Panajachel, Guatemala

After leaving our family early in the morning, we checked into a hotel in Panajachel. This was our chance to explore the beautiful Lake Atitlan! I would have to describe this area as one of the most picturesque i have ever seen. The town looked over the lake toward more volcanos, which were all dormant. This is apparently one of the only places in Guatemala where you will see the locals using a contoured, or terraced system of farming, as there is very little flat land.

We caught a ride to the top of one of the mountains in the back of a ute. From here we walked all the way down to the lake.



Besides the amazing views we saw plenty along the way, mainly related to farming. It is the children’s responsibility to gather wood, and every two minutes we would have to make way as a child zoomed past us with a bindle of sticks on their back. We really did feel bad as we slipped and slid our way down the mountain taking regular breaks! Eventually we came upon a family that were harvesting some onions from their small veggie patch. Our guide explained that the sale of these would likely be their only source of income. We stopped and took some pictures, and Joe gave the children a packet of lollies that he had in his bag. The picture i took of them tells a story in itself.

I observed an amazing phenomenom where the Mayan children, especially the boys, had extremely aged faces. In a lot of cases a 5 year old child would have the face of a fully grown man. Oh, and yes – that is a machete in his hand!

Here is a great picture of a man’s crop on the edge of the mountain. The volcanic debris provides extremely fertile soil, however they have problems with erosion. As i mentioned before, this is one of the only places in Guatemala that they use a terrace/ contouring method of farming.



Here i am with the town in the background.

When we eventually reached the bottom of the mountain, we caught a boat across to a small town on the other side.

This town was the temporary home to a statue of one of the Maya people’s biggest gods. Maximo! Forgive me if i do not get all of the facts straight, but the story of Maximo is both intriguing and confusing.

It dates back to when the Spanish were invading. I imagine that Maximo would have been a giant warrior – maybe six to seven feet tall. Bare in mind that Mayans are typically less than 5 feet tall. Apparently they feared him and he was responsible for hundreds of their deaths. When the Spanish were victorious they started to idolise and appease him. Today, there is a mannequin like statue of him that moves from town to town within the brotherhood of the religion. The main part of the statue is his face, where the brotherhood members will constantly have a lit cigarette or cigar in his mouth. They will also pour alcohol into his mouth (i have no idea where if goes). If a cigarette dies before finishing, they will totally freak out and evacuate the room. The main brother will stay and put Maximo to rest in a designated sleeping area. After a few hours everyone else will return. The brothers themselves also have to maintain a constant state of drunkenness. This is amazing as Maximo will typically stay in their possession for a whole year before moving on to the next town!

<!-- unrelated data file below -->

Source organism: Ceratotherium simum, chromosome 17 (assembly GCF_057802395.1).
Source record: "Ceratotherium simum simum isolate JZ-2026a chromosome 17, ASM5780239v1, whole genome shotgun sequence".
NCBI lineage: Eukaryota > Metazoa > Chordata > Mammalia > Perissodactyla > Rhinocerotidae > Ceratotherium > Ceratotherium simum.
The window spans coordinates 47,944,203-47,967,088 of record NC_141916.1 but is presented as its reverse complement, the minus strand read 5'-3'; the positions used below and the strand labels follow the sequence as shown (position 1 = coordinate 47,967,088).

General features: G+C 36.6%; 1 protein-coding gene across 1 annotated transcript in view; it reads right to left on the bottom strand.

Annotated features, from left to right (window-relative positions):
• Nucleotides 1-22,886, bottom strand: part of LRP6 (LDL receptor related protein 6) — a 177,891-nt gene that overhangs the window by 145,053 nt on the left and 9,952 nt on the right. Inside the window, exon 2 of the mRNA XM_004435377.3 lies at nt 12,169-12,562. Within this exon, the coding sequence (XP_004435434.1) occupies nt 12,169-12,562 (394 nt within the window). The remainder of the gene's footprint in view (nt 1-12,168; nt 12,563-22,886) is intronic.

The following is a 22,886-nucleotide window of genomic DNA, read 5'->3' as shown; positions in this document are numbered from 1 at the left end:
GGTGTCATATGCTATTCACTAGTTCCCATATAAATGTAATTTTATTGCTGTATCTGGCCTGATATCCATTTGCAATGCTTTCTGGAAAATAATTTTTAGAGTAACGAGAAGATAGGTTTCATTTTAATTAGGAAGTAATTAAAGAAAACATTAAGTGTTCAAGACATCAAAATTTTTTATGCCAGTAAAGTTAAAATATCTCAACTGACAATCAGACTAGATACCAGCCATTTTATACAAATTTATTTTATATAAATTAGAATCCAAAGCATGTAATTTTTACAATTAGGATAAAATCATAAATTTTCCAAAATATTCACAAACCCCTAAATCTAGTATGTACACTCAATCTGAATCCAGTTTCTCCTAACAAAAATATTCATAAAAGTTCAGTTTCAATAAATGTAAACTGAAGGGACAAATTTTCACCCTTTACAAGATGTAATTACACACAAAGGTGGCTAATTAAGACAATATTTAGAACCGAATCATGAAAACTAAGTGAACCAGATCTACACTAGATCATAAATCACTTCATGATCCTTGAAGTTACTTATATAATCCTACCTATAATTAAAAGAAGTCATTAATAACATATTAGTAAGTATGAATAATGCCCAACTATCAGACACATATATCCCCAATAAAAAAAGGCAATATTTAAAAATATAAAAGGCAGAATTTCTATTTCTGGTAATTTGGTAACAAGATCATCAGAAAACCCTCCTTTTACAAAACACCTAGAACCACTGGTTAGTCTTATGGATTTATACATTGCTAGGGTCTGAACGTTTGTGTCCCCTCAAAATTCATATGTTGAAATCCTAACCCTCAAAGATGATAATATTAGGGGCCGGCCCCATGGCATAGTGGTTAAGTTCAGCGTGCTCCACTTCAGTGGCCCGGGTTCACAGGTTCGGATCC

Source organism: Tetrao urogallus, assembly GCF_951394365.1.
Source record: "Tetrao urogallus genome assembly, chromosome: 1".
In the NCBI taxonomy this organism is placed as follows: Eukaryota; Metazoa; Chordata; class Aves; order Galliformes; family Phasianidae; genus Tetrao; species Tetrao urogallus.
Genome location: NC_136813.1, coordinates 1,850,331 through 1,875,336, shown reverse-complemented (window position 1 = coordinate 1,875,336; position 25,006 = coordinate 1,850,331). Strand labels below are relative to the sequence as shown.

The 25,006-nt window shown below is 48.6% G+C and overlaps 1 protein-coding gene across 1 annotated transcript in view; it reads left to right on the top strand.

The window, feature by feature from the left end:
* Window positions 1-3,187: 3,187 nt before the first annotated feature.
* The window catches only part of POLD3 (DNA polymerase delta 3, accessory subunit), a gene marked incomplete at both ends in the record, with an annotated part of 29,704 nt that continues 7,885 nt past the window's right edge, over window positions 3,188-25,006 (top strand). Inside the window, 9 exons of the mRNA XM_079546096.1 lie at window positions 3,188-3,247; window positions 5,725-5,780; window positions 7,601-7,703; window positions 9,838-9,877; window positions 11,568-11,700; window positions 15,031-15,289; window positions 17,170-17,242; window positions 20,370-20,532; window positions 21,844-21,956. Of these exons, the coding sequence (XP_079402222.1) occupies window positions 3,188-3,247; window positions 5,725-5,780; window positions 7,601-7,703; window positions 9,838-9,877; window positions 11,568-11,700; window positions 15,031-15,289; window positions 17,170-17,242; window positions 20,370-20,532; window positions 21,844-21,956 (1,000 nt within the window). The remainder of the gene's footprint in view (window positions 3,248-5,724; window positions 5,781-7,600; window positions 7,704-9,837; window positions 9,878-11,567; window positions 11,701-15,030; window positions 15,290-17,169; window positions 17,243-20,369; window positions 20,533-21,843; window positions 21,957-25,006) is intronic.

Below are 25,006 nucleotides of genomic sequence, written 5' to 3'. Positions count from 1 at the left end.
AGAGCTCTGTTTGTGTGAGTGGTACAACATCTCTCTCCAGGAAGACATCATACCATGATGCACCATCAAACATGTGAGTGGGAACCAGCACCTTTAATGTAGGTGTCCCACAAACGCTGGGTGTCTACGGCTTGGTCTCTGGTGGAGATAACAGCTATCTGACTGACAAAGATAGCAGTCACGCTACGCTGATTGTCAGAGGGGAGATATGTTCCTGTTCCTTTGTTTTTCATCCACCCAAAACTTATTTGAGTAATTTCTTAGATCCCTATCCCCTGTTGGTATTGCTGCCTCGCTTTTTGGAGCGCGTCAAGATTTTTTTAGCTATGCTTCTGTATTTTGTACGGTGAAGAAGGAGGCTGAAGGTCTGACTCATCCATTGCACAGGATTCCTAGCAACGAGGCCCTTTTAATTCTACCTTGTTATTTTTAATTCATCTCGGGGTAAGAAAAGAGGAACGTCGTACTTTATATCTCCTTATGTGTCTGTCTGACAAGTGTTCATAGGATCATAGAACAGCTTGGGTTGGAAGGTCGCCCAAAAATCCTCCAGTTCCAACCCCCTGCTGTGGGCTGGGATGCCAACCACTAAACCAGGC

Don’t get me wrong for all we know Maximo could be the real deal, but the cynic in me has led to other conclusions. Whilst in possession of Maximo, the brothers (it looked like there were about 5 of them) were the benefactors of all religious offerings. We paid about a dollar each to see him for example. Many Mayans request religious ceremonies while he is in town and can pay thousands of dollars for the privilege. In a country where the average family lives on $5 a day, i can see why Maximo is still around – besides the fact that he is a total badass!!!


It was at this town that Joe and I began our “hat challenge”. We each bought a handmade Mayan hat, where the first person to remove it from their head lost. What was at stake? Why would we do this? Pride of course! And yes, i can see the irony in that – though i am sure you agree that we look great. 🙂 The higher altitude meant that it was quite cold as well. Some of the girls bought ponchos to keep them warm. It made for a great photo!

A 30 minute boatride back and that was the end of a great day!




This place really is beautiful!

6 thoughts on “Panajachel, Guatemala

    1. They are allowed alcohol. I was specifically referring to this small community of about 3,000 people living on Lake Atitlan 🙂

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